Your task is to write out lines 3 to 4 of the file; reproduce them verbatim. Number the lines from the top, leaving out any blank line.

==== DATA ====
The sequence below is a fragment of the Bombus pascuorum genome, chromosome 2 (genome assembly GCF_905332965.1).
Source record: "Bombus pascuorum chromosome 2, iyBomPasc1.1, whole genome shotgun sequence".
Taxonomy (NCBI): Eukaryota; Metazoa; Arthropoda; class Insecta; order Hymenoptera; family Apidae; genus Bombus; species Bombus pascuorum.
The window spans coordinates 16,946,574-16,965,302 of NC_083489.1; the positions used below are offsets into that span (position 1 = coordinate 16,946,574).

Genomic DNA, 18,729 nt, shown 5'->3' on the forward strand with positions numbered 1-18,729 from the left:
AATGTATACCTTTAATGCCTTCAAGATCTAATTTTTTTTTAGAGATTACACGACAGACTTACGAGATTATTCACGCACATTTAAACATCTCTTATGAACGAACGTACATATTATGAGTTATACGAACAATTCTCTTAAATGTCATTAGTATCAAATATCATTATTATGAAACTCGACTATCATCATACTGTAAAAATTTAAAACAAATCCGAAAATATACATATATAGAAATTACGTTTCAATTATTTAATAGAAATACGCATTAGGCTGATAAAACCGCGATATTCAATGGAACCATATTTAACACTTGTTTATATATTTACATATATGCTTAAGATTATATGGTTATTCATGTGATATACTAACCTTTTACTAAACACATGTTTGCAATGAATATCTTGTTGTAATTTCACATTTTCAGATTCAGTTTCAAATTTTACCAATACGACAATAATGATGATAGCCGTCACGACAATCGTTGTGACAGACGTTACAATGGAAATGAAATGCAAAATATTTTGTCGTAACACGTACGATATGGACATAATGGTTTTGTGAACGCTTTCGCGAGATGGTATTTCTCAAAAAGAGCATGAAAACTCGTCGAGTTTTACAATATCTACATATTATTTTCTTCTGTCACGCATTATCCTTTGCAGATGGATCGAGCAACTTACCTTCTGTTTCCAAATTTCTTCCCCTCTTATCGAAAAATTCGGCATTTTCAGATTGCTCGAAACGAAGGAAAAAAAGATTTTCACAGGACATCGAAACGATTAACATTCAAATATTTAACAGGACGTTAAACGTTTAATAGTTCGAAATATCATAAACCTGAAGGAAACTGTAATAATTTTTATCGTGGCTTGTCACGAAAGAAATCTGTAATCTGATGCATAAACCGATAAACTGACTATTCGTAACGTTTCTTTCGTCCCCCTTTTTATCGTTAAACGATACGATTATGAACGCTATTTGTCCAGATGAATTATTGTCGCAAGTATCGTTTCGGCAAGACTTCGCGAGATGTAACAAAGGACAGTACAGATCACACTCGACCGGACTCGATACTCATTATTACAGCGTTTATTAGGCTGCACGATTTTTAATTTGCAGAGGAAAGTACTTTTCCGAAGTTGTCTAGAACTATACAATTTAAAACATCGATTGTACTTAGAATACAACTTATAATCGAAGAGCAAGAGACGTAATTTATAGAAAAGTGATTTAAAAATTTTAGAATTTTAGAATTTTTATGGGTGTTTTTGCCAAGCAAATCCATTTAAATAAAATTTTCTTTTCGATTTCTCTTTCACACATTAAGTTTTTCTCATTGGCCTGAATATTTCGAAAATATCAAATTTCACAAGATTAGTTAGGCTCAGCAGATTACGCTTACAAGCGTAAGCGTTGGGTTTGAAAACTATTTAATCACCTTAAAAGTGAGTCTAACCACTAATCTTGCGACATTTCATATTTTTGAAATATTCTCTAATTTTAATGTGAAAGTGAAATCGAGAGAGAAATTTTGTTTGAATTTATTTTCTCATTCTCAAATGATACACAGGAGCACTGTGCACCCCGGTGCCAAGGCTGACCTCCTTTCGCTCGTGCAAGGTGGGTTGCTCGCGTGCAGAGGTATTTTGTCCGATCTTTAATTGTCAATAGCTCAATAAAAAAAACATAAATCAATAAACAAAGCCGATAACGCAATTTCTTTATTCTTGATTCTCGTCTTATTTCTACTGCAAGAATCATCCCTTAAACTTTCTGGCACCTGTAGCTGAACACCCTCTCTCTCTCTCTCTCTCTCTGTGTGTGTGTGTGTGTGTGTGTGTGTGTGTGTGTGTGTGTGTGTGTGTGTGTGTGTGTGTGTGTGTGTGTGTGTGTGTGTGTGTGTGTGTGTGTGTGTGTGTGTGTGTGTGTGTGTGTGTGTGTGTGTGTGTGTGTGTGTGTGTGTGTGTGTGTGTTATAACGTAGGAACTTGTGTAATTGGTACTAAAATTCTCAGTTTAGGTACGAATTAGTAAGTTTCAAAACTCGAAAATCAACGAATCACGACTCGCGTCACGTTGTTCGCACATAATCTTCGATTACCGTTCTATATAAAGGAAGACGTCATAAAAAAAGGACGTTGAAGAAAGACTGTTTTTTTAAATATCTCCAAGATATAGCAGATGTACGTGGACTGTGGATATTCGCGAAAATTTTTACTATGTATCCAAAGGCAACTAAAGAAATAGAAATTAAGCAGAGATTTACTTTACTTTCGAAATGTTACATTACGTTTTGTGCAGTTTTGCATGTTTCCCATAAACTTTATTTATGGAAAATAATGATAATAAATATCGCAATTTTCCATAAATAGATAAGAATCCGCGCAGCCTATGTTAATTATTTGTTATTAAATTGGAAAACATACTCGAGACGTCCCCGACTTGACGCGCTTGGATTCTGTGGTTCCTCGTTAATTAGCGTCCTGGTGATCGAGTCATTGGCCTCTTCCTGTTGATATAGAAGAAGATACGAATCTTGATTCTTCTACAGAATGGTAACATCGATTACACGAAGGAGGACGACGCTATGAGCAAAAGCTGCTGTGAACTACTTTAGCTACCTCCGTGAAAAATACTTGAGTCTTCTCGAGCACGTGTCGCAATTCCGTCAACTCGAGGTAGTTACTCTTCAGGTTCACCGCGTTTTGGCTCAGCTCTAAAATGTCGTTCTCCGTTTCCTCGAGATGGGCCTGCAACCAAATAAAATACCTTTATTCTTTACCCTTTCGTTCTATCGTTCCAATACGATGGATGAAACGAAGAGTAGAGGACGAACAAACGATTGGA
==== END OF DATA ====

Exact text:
Taxonomy (NCBI): Eukaryota; Metazoa; Arthropoda; class Insecta; order Hymenoptera; family Apidae; genus Bombus; species Bombus pascuorum.
The window spans coordinates 16,946,574-16,965,302 of NC_083489.1; the positions used below are offsets into that span (position 1 = coordinate 16,946,574).